As for the rent bump, targeted for the second quarter of next year, the authority estimates a 2% increase for eligible landlords would cost $4.3M in total, with $2.7M covered by federal funding and $1.6M from the local budget set by the D.C. Council. DCHA anticipates the federal portion of such an increase would be completely covered, but it will need additional funding from the District.
DCHA also posed a 1.03% increase option, with a correspondingly lower fiscal impact. Eligible landlords must have passed an inspection and had a contract through the voucher program for more than one year.
“We don't know what increases will happen ... but what we do know is there will be no decreases,” said Dean Hunter, CEO of the Small Multifamily Owners Association. “People were running around saying the sky is falling and that DCHA is destroying the rental market, and that's just not how government works.”
Korber, who has worked with voucher recipients for years, said she feels reassured that DCHA won’t dramatically change its rent standard, preventing a potential wave of evictions. But the fight now moves to funding, as DCHA must make its case to the District that the increase is necessary.
Last year, the authority paid $441M to landlords through the voucher program for roughly 19,000 tenants. The authority froze rent increases in 2019, and since that time has drawn criticism and legal action from D.C. Attorney General Karl Racine for neglecting a 40,000-person waitlist and failing to advocate for tenants with disabilities.
Korber said every year, she advocates for a larger budget for the DCHA than the authority asks for itself. But she’s not advocating for a rent increase for landlords, and she said a “blanket approach” for a rent increase speaks to the same concerns of overpayment that launched this summer-long saga.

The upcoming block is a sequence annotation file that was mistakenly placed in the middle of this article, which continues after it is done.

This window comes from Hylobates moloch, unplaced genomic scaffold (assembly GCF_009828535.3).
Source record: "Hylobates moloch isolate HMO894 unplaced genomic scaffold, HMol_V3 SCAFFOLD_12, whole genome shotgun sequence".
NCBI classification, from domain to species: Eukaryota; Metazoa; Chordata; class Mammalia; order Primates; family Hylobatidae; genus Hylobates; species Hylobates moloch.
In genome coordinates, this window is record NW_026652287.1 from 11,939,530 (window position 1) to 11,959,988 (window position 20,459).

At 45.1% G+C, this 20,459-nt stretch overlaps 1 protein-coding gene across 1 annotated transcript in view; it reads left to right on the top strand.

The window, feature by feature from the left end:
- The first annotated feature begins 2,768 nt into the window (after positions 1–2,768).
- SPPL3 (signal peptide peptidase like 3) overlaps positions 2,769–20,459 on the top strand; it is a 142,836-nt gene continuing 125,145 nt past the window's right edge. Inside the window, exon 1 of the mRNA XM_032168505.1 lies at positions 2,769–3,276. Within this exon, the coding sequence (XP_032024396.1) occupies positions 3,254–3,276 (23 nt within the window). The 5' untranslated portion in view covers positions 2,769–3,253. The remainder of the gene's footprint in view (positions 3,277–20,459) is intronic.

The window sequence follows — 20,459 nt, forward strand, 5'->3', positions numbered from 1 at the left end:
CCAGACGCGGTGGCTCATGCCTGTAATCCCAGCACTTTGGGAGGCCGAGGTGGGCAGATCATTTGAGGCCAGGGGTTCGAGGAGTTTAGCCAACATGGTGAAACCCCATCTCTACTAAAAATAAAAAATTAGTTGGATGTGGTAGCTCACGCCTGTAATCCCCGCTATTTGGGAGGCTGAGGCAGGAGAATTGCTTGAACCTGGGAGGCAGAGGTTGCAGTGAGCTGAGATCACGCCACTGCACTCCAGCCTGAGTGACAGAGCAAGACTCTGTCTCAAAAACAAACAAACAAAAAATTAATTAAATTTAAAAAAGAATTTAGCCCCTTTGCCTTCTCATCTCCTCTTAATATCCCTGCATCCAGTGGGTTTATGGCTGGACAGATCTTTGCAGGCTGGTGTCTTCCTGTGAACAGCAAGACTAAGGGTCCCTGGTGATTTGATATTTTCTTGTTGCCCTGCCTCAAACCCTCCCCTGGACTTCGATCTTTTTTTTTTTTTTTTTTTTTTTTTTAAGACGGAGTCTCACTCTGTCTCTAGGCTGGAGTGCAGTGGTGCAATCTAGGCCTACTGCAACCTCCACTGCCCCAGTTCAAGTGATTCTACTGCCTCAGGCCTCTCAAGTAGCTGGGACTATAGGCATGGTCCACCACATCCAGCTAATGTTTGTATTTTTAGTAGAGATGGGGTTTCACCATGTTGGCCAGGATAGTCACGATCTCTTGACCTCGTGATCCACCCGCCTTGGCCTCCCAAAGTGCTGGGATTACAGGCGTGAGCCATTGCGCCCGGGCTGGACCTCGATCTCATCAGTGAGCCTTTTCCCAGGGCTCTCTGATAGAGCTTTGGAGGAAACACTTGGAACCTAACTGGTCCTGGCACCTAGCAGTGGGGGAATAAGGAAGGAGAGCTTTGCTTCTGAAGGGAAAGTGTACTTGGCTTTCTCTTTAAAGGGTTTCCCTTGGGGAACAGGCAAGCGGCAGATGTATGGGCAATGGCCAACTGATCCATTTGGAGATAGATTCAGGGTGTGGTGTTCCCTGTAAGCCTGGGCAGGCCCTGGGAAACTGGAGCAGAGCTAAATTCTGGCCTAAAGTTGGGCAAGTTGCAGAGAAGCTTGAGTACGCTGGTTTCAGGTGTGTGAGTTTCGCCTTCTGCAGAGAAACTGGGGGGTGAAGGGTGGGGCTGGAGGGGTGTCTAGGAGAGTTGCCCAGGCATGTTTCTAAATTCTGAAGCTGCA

Instead, she said the budget should grow to begin to draw down that waitlist.
“Just giving everyone an increase without determining which units are actually deserving of an increase is part of the problem,” Korber said.
At least one proposal to address the funding gap has already begun circulating. Hunter, who has represented small landlords since founding his organization in 2020, said the money could come from the mayor’s Housing Production Trust Fund, which is approaching half a billion dollars in funding in the latest District budget.
“The funds are to be used for the provision of affordable housing. The voucher program is our largest affordable housing program,” Hunter said. “These are immediate needs, so let's put that money to use right now.”
Others see the ballooning budget for the fund compared to the housing authority budget’s relative stasis as a sign of the District’s priorities – namely, that new housing beats housing assistance.
“I think the District has plenty of money. They seem to be doing pretty well fiscally. I think it’s just priorities,” said Alex Rossello, director of policy communications at the Apartment and Office Building Association of Metropolitan Washington. “[The voucher program] is clearly one of the most, if not the most, effective way of getting housing for low-income renters. If more money means you can house more people then you should do it.”